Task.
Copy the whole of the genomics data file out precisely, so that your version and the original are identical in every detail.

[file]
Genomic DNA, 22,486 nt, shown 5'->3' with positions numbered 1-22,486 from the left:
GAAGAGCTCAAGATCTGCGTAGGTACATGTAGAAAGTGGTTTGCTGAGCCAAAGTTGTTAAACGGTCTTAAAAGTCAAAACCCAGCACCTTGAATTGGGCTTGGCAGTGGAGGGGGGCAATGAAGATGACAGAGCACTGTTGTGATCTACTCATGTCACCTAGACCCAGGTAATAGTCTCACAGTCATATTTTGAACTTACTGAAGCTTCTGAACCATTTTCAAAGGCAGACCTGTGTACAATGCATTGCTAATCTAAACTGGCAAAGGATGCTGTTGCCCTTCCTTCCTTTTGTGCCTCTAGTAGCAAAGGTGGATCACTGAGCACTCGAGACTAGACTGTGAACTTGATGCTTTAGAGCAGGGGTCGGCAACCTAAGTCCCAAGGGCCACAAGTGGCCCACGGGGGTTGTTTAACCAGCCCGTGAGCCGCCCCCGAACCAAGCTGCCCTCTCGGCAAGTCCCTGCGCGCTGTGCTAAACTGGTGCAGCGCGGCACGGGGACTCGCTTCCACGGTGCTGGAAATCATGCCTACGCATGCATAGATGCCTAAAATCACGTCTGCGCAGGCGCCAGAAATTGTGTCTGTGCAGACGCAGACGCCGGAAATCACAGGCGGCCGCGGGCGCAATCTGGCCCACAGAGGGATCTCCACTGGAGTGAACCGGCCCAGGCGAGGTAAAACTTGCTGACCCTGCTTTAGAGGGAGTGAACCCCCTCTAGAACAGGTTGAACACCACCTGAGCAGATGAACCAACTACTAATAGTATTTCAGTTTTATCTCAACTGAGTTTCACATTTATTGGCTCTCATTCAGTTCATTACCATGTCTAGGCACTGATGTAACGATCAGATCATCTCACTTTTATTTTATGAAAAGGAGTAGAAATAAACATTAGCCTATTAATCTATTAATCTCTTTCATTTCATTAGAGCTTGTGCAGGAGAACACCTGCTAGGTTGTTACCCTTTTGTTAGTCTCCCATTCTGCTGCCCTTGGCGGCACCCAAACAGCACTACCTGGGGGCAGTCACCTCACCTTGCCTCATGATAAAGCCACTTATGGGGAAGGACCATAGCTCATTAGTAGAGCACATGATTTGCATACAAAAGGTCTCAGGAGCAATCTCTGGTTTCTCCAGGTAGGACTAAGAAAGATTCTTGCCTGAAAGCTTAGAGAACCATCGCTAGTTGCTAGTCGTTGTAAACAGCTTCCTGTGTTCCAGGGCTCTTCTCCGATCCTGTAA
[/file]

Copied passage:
Genomic DNA, 22,486 nt, shown 5'->3' with positions numbered 1-22,486 from the left:
GAAGAGCTCAAGATCTGCGTAGGTACATGTAGAAAGTGGTTTGCTGAGCCAAAGTTGTTAAACGGTCTTAAAAGTCAAAACCCAGCACCTTGAATTGGGCTTGGCAGTGGAGGGGGGCAATGAAGATGACAGAGCACTGTTGTGATCTACTCATGTCACCTAGACCCAGGTAATAGTCTCACAGTCATATTTTGAACTTACTGAAGCTTCTGAACCATTTTCAAAGGCAGACCTGTGTACAATGCATTGCTAATCTAAACTGGCAAAGGATGCTGTTGCCCTTCCTTCCTTTTGTGCCTCTAGTAGCAAAGGTGGATCACTGAGCACTCGAGACTAGACTGTGAACTTGATGCTTTAGAGCAGGGGTCGGCAACCTAAGTCCCAAGGGCCACAAGTGGCCCACGGGGGTTGTTTAACCAGCCCGTGAGCCGCCCCCGAACCAAGCTGCCCTCTCGGCAAGTCCCTGCGCGCTGTGCTAAACTGGTGCAGCGCGGCACGGGGACTCGCTTCCACGGTGCTGGAAATCATGCCTACGCATGCATAGATGCCTAAAATCACGTCTGCGCAGGCGCCAGAAATTGTGTCTGTGCAGACGCAGACGCCGGAAATCACAGGCGGCCGCGGGCGCAATCTGGCCCACAGAGGGATCTCCACTGGAGTGAACCGGCCCAGGCGAGGTAAAACTTGCTGACCCTGCTTTAGAGGGAGTGAACCCCCTCTAGAACAGGTTGAACACCACCTGAGCAGATGAACCAACTACTAATAGTATTTCAGTTTTATCTCAACTGAGTTTCACATTTATTGGCTCTCATTCAGTTCATTACCATGTCTAGGCACTGATGTAACGATCAGATCATCTCACTTTTATTTTATGAAAAGGAGTAGAAATAAACATTAGCCTATTAATCTATTAATCTCTTTCATTTCATTAGAGCTTGTGCAGGAGAACACCTGCTAGGTTGTTACCCTTTTGTTAGTCTCCCATTCTGCTGCCCTTGGCGGCACCCAAACAGCACTACCTGGGGGCAGTCACCTCACCTTGCCTCATGATAAAGCCACTTATGGGGAAGGACCATAGCTCATTAGTAGAGCACATGATTTGCATACAAAAGGTCTCAGGAGCAATCTCTGGTTTCTCCAGGTAGGACTAAGAAAGATTCTTGCCTGAAAGCTTAGAGAACCATCGCTAGTTGCTAGTCGTTGTAAACAGCTTCCTGTGTTCCAGGGCTCTTCTCCGATCCTGTAA